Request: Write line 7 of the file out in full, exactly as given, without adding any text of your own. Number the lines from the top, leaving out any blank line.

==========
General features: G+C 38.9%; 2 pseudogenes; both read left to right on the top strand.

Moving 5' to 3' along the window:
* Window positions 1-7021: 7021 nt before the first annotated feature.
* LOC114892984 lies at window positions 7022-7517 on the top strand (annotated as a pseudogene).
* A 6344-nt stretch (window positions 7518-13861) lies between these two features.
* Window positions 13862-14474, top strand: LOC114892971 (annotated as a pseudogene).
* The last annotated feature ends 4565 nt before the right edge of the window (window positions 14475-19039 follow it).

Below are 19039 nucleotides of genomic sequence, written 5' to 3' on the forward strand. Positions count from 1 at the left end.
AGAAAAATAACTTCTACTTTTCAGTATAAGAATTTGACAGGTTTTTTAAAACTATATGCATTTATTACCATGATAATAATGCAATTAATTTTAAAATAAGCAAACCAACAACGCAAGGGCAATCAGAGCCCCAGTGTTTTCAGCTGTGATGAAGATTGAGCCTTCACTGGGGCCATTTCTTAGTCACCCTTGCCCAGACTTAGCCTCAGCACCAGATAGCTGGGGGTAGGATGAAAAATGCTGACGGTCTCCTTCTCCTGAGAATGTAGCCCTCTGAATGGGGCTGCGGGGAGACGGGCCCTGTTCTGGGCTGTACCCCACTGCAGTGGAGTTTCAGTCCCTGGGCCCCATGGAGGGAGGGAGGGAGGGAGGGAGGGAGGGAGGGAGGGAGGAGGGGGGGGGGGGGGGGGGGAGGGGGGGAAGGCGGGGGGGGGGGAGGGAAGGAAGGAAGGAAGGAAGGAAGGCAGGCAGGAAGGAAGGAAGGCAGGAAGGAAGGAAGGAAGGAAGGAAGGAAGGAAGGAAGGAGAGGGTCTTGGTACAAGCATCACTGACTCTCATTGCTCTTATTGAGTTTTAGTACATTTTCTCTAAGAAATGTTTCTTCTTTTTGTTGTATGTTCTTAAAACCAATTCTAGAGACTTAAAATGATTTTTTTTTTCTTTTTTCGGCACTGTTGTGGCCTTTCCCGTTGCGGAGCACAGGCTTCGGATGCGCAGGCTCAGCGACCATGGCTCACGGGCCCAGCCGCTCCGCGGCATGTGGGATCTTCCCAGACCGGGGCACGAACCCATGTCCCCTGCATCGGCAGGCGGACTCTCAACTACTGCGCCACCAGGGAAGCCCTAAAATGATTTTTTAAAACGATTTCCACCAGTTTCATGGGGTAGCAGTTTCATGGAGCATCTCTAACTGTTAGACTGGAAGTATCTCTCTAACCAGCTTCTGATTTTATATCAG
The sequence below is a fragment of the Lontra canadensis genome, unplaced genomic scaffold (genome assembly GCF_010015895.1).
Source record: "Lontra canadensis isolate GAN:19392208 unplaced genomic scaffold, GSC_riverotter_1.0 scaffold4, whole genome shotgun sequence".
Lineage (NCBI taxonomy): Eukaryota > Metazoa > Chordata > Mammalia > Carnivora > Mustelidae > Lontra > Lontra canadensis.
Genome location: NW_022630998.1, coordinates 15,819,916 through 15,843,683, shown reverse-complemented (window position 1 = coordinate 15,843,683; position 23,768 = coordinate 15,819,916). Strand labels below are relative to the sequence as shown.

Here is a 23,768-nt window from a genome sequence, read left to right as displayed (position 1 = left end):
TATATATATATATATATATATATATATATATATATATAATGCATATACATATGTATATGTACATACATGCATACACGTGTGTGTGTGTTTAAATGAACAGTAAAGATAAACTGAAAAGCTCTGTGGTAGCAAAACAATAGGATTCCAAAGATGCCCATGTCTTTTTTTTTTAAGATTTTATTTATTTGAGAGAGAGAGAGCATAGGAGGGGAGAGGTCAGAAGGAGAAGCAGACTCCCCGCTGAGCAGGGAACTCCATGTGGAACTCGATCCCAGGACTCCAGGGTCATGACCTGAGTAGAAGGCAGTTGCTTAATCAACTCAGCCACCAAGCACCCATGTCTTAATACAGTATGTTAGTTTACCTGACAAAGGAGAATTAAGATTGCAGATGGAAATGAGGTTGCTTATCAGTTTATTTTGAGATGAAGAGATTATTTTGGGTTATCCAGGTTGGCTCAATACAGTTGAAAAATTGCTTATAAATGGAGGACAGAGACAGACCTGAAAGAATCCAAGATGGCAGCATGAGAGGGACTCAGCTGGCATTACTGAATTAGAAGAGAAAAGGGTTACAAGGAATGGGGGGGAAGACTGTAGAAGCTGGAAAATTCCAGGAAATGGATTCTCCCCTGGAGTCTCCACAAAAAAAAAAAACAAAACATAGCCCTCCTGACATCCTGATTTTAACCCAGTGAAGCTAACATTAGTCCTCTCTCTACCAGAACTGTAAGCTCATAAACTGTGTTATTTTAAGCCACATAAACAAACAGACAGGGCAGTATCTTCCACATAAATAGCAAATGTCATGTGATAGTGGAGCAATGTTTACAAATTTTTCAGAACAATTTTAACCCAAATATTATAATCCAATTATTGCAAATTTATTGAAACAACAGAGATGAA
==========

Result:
* The last annotated feature ends 4565 nt before the right edge of the window (window positions 14475-19039 follow it).